Historian Reviews Slave Novel
Welleseley Prof's Speech Opens Women's History Week
Books such as Toni Morrison's novel Beloved can be valuable resources in studying the emotional ordeals of slave women, a Wellesley history professor told about 100 people at the opening speech last night for Women's History Week.
In a speech entitled "History and Rememory: An Historian Looks At Toni Morrison's Beloved," Professor Jacqueline Jones said it is normally difficult for historians to speculate about the lives of slave women because primary sources written by whites or escaped slaves are unemotional and factual.
But, she said, "Morrison gives us a compelling portrait of one woman and what this grief and what this inner struggle meant for her."
Beloved was chosen as the topic of the first speech as a transition between Black History Month--February--and Women's History Month, Hathaway said.
Beloved--the 1988 Pulitzer Prize winning novel about a Black slave woman and her child--shows the emotional side of slave women, a subject Jones said many historians are reluctant to investigate. But she added that studying this aspect of slave culture makes it easier to understand the institution of slavery as a whole.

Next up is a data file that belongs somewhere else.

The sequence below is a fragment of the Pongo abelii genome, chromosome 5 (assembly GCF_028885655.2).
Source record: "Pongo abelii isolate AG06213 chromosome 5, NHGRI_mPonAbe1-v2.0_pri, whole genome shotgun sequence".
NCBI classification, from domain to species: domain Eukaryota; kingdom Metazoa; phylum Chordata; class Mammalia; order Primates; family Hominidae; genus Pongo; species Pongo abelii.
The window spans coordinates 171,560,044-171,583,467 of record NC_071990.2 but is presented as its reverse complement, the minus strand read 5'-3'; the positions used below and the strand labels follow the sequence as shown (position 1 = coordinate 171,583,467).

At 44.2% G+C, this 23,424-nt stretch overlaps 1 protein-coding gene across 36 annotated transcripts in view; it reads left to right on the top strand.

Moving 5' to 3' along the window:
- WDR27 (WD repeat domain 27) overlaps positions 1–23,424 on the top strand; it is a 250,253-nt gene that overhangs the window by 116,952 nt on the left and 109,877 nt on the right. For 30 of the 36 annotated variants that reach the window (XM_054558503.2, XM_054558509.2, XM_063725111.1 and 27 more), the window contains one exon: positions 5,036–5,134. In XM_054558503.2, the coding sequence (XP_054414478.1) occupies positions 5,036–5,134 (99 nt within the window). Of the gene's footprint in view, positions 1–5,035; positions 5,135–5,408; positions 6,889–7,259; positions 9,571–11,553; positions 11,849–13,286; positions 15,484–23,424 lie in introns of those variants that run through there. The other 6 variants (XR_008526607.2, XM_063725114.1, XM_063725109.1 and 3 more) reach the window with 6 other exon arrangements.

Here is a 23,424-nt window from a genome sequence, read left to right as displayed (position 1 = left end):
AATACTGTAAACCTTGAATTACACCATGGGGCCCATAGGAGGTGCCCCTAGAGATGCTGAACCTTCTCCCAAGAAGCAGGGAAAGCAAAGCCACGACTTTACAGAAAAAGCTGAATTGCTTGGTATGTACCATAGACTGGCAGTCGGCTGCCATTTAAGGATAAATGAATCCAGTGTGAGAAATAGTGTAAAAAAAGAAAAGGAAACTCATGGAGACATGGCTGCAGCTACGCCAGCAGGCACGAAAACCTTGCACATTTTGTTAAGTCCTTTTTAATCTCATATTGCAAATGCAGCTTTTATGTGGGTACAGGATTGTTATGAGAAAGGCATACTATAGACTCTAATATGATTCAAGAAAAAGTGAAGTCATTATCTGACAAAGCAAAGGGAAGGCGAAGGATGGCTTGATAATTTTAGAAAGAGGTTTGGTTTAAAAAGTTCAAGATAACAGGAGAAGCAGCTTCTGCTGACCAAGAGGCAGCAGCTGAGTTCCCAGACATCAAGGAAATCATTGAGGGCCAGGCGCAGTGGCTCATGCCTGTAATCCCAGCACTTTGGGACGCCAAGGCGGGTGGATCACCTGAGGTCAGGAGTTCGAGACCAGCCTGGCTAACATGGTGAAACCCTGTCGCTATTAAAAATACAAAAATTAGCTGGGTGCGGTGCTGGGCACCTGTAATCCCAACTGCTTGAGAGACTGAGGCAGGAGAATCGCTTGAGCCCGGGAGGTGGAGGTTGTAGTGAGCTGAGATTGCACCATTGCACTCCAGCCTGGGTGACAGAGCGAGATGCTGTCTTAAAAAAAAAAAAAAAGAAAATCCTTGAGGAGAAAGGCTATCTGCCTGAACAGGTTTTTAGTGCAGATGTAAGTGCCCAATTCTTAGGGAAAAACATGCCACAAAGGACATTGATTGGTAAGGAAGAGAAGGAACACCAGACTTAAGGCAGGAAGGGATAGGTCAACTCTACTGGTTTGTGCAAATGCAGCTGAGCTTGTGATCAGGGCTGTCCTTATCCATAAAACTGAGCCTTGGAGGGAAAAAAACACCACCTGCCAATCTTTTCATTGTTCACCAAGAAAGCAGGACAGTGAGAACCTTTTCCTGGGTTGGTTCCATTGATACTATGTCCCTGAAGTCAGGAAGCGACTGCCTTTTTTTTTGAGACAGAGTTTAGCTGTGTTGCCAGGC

Jones prefaced her speech by praising the growth of women's studies but added that more minority scholars are needed.
The Wellesley professor said the book correctspopular misconceptions about slavery. She saidmany believe slaves had no personalities and were"automatons" for their masters. But, as Morrison'sbook shows, slaves occassionally would refuse tofollow directions and would be violently punishedfor it, Jones said.
She added that slave women placed greatimportance on the well-being of their children.When a woman escaped from bondage, it was not forher own benefit but for the benefit of her child,Jones said.
Morrison's critical portrayal of aschoolteacher in the novel may actually be anattack on scholars who tend to ignore the emotionsof slavery, Jones concluded.
Women's History Week is designed to educatestudents and faculty about the field and toencourage its integration into College curricula,said Heather A. Hathaway, a graduate student whohelped organize the 10-lecture series.
"I am distressed that there is such anindifference within the [history] department aboutwomen's history. I think there's a lack ofcommitment to the field," she said.
Women's History Week is funded by the Women'sStudies and History departments, but otherdepartments are sponsoring events, Hathaway said